The Long Thread: Stella Ruhe

Stella Ruhe, Knitwear Designer and Author

Piecework Editorial Staff Nov 5, 2021 - 10 min read

The Long Thread: Stella Ruhe Primary Image

Stella Ruhe with two of her gansey books, Traditional Dutch Ganseys for Children and More Traditional Dutch Ganseys. Photos courtesy of Stella Ruhe

How did you become a knitter?

As a little girl of three or four years old, I saw my mother knitting all kinds of underwear, sweaters, and cardigans for me and my little brother. The fact that from two needles and some woolen thread a whole garment could be produced was so intriguing that I wanted to be able to do that, too—at least for my doll. So my mother taught me how to knit on two steel needles with some cotton thread—the most awful combination you can imagine. But after a lot of angry crying and fallen stitches, I managed to produce a little, straight piece of knitting that I could wrap around my doll. After high school, I received a textile arts degree, and I taught textile arts for 10 years. I became an editor and publisher of textile books with Cantecleer publishers in 1983.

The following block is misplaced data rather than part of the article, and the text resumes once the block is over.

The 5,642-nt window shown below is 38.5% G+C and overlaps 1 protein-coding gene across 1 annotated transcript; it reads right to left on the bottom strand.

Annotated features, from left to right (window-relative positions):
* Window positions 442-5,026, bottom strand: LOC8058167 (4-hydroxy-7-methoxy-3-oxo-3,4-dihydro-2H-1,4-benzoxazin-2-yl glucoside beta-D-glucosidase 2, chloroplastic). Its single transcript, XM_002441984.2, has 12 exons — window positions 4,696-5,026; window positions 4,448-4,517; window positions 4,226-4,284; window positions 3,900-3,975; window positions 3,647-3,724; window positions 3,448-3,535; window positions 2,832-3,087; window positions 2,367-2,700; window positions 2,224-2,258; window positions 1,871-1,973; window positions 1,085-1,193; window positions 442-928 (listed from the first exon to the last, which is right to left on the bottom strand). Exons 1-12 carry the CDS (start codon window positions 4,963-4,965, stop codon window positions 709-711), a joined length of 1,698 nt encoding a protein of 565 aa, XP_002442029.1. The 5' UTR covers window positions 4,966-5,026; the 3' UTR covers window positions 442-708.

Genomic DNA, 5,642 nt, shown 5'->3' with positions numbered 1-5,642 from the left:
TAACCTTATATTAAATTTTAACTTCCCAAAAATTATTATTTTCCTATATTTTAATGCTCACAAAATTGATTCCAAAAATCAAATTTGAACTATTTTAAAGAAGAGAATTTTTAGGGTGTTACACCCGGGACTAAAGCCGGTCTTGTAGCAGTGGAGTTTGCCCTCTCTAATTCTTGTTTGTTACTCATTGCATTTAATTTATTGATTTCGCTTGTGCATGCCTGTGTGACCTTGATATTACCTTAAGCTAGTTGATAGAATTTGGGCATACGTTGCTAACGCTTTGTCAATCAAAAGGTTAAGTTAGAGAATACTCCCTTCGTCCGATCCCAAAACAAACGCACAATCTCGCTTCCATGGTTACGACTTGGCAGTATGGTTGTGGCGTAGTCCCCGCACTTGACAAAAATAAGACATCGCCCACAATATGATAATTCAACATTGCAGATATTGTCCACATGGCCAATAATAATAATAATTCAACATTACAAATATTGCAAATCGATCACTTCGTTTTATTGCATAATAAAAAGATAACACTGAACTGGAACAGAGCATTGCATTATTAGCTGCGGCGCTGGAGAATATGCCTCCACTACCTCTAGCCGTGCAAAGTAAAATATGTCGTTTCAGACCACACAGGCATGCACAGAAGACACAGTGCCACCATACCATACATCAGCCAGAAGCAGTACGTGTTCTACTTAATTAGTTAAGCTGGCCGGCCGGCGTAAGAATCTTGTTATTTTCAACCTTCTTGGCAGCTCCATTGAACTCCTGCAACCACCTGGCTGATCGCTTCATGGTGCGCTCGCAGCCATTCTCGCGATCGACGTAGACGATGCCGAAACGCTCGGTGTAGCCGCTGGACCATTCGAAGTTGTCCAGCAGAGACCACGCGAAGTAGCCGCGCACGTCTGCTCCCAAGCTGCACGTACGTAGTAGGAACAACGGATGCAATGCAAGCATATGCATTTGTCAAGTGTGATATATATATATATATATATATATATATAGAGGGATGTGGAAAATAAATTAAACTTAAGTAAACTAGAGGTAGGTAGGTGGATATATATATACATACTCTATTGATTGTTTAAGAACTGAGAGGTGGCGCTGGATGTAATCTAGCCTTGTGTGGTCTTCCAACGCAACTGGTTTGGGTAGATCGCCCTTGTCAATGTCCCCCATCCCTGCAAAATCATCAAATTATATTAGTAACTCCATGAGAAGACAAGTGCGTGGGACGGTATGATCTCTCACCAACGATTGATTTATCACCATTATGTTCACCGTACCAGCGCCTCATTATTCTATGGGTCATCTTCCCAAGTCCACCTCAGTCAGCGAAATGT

How did you become interested in Dutch ganseys?

On my first day at Cantecleer, I found a manuscript on my desk on Dutch ganseys by Henriette van der Klift. There was a note clipped on the cover from my boss asking me to return the manuscript to her, but when I looked at it, I got very excited. I had never heard of ganseys, and within the manuscript, there were beautiful old photographs and stories about the fishermen and their ganseys. I wondered why it should be sent back. My boss said that there were no instructions in the manuscript, and we didn’t publish history books.

I gave the manuscript some thought and asked the author if she would be able to make knitting charts for the ganseys based on the photographs. It took her a while to answer (and now I know why, for it’s a big job), but she agreed. That year, the book was published; it was a success and was translated into English.